In total, Ken published over 300 peer-reviewed publications and continues to publish after his death. Over 170 of these papers were focused on cancer cachexia, with the remainder concerning his other passionate research interests of colorectal surgery, surgical nutrition, and, in particular, enhanced recovery after surgery (ERAS).
As both a clinician and a researcher, Ken served on many national and international committees. He was Past President of the International Association for Surgical Nutrition and Metabolism; Chairman of the Research Board at the Royal College of Surgeons of Edinburgh; and Chairman of the Board of Directors for the ERAS Society.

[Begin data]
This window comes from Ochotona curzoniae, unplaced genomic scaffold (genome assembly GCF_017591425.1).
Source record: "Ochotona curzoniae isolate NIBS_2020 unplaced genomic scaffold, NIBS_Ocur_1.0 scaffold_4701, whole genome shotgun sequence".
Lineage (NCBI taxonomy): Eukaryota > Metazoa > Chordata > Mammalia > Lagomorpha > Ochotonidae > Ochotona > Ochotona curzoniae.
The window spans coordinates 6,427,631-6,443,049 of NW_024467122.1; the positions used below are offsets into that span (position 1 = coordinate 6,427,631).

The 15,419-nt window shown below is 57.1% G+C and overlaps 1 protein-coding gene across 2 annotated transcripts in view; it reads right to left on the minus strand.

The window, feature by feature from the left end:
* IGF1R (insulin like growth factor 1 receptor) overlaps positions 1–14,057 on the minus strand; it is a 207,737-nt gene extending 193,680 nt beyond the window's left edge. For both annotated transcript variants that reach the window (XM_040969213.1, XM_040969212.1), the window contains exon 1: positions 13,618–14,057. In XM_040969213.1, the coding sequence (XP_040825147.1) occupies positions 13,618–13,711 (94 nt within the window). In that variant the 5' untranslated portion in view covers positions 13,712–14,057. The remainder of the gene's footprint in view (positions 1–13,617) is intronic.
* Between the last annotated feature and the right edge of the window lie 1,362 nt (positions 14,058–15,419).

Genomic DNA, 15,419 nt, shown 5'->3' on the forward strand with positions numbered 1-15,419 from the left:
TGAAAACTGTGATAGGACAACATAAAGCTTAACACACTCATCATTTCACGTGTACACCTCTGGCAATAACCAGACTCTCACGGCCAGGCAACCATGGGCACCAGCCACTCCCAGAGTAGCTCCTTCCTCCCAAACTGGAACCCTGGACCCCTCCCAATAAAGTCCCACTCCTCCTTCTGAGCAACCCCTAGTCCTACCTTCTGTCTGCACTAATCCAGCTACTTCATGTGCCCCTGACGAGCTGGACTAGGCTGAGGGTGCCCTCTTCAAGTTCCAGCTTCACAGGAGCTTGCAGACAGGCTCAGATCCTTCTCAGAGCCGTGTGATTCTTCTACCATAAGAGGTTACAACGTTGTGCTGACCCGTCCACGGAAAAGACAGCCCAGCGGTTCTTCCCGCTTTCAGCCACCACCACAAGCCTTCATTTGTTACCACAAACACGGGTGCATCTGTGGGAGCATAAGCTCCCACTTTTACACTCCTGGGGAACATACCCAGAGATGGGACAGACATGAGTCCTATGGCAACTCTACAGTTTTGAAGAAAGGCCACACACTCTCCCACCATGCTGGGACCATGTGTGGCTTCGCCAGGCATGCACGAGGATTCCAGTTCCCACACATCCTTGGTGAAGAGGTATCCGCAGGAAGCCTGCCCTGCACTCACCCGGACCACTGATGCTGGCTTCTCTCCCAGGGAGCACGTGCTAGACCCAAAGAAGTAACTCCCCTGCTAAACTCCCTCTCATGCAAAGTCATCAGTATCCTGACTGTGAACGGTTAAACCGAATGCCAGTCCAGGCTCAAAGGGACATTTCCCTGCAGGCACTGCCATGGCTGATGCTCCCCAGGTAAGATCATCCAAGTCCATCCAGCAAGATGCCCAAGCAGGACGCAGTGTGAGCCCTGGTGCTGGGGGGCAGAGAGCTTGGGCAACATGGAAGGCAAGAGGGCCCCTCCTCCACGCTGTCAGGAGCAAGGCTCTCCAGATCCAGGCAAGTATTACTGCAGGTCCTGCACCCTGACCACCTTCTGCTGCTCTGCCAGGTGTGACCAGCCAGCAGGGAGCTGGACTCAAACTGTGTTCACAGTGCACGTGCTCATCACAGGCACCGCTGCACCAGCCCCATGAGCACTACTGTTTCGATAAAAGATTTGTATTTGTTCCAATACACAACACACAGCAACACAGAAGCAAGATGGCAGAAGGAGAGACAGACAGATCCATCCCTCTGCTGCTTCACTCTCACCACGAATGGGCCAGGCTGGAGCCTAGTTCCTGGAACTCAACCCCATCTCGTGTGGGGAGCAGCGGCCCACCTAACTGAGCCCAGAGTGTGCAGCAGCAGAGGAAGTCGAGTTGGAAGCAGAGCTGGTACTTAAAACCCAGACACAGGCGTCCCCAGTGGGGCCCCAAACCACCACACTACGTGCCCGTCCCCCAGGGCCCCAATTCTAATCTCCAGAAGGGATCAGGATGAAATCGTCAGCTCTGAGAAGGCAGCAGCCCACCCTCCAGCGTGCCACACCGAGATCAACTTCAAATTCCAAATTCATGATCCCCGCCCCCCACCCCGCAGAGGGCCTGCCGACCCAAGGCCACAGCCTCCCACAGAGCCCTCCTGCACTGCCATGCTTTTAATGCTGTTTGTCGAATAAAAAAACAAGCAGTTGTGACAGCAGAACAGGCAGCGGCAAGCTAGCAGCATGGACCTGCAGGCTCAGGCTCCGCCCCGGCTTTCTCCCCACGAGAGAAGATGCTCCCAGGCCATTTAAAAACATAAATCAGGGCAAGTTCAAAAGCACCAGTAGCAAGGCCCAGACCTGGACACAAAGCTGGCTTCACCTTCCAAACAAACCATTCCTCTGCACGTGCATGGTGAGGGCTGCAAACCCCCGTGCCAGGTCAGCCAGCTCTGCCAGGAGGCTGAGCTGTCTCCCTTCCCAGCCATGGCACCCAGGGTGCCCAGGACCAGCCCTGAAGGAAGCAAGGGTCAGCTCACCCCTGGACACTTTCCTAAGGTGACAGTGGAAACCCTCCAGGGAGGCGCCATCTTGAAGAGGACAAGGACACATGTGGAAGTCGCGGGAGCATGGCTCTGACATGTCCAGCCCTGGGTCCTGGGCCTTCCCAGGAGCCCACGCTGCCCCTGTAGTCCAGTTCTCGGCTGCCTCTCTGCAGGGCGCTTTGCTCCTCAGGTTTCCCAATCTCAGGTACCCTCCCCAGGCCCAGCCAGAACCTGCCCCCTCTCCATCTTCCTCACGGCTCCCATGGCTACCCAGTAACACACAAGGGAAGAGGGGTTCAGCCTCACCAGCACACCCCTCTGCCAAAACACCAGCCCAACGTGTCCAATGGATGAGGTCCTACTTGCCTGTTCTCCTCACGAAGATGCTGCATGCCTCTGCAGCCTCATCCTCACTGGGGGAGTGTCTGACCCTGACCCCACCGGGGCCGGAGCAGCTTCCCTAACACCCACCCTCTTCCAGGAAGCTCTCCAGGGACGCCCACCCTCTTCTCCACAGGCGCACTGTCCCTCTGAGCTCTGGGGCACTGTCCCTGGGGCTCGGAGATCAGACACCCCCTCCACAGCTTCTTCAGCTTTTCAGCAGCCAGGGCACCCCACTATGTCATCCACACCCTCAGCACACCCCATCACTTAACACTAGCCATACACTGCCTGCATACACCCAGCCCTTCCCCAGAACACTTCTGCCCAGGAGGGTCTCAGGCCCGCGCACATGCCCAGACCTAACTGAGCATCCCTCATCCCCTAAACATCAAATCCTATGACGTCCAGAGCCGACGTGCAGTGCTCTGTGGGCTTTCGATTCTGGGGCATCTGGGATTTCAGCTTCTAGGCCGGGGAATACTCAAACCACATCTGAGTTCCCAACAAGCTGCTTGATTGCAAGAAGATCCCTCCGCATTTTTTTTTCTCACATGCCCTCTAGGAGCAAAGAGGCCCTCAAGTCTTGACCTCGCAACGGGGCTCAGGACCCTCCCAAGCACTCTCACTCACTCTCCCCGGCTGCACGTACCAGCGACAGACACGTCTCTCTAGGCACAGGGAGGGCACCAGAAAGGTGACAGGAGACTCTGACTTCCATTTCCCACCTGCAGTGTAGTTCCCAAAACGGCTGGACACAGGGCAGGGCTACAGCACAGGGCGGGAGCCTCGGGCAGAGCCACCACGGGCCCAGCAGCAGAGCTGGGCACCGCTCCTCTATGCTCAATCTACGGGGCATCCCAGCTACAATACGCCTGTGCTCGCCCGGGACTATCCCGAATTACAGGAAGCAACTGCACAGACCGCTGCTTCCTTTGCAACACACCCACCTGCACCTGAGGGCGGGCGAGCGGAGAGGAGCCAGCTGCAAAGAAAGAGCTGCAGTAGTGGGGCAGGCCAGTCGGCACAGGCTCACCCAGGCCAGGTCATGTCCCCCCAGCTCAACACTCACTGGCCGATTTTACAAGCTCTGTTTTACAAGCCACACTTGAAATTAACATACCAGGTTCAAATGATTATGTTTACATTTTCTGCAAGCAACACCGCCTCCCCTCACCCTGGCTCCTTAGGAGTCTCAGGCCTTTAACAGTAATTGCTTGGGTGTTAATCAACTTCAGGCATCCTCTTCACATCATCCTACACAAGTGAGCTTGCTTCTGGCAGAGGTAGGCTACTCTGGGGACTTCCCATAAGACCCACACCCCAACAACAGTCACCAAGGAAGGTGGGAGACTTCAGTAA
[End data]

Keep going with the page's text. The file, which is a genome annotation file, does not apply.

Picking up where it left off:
Ken deservedly received many awards and lectureships during his career, including the David Cuthbertson Medal from the Nutrition Society of Great Britain and Ireland 1991; the RB Wright Lectureship from Royal College of Physicians and Surgeons of Glasgow 2000; Bengt Ihre Lectureship from the Swedish Surgical Society 2003; Hippocrates Award from the Society on Sarcopenia, Cachexia and Wasting Disorders (SCWD) 2009; the Arvid Wretlind Award from the European Society for Clinical Nutrition and Metabolism 2011; and the Sir William MacEwen Lectureship at the Association of Surgeons of Great Britain and Ireland 2014. He served as a visiting professor at McGill University (Canada) and the Dutch Surgical Society, and he was awarded an honorary doctorate by Orebro University in Sweden. Since his passing, further tributes have been paid in Ken's honour, including the inception of the Ken Fearon oral presentation prize at the ERAS Society UK Conference, and the “Meet the Mentors” session at the excellently titled Ken Fearon Career Café at the Cachexia Conference.